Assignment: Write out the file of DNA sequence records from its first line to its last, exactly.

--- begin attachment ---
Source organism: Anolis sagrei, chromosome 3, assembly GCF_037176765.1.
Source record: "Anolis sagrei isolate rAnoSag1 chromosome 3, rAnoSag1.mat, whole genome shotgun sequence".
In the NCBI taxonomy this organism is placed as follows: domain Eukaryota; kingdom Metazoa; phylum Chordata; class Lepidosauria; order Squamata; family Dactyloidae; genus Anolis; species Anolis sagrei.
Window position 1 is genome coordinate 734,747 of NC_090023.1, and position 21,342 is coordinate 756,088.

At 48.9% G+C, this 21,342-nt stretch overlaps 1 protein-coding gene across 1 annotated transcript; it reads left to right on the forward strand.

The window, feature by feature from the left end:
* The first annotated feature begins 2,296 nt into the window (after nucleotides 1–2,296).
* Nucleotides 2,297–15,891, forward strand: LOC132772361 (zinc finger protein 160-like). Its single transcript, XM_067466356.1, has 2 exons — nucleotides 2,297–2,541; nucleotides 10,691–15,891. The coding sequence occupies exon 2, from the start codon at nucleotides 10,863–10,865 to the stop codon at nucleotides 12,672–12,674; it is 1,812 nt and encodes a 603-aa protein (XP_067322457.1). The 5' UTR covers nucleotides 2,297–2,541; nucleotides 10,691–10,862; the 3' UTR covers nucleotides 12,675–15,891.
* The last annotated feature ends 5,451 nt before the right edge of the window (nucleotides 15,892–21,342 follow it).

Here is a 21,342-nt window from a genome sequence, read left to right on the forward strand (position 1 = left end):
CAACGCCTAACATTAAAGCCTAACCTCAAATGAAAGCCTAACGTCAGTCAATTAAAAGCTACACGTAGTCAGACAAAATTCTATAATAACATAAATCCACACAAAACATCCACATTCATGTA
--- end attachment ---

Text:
Source organism: Anolis sagrei, chromosome 3, assembly GCF_037176765.1.
Source record: "Anolis sagrei isolate rAnoSag1 chromosome 3, rAnoSag1.mat, whole genome shotgun sequence".
In the NCBI taxonomy this organism is placed as follows: domain Eukaryota; kingdom Metazoa; phylum Chordata; class Lepidosauria; order Squamata; family Dactyloidae; genus Anolis; species Anolis sagrei.
Window position 1 is genome coordinate 734,747 of NC_090023.1, and position 21,342 is coordinate 756,088.

At 48.9% G+C, this 21,342-nt stretch overlaps 1 protein-coding gene across 1 annotated transcript; it reads left to right on the forward strand.

The window, feature by feature from the left end:
* The first annotated feature begins 2,296 nt into the window (after nucleotides 1–2,296).
* Nucleotides 2,297–15,891, forward strand: LOC132772361 (zinc finger protein 160-like). Its single transcript, XM_067466356.1, has 2 exons — nucleotides 2,297–2,541; nucleotides 10,691–15,891. The coding sequence occupies exon 2, from the start codon at nucleotides 10,863–10,865 to the stop codon at nucleotides 12,672–12,674; it is 1,812 nt and encodes a 603-aa protein (XP_067322457.1). The 5' UTR covers nucleotides 2,297–2,541; nucleotides 10,691–10,862; the 3' UTR covers nucleotides 12,675–15,891.
* The last annotated feature ends 5,451 nt before the right edge of the window (nucleotides 15,892–21,342 follow it).

Here is a 21,342-nt window from a genome sequence, read left to right on the forward strand (position 1 = left end):
CAACGCCTAACATTAAAGCCTAACCTCAAATGAAAGCCTAACGTCAGTCAATTAAAAGCTACACGTAGTCAGACAAAATTCTATAATAACATAAATCCACACAAAACATCCACATTCATGTA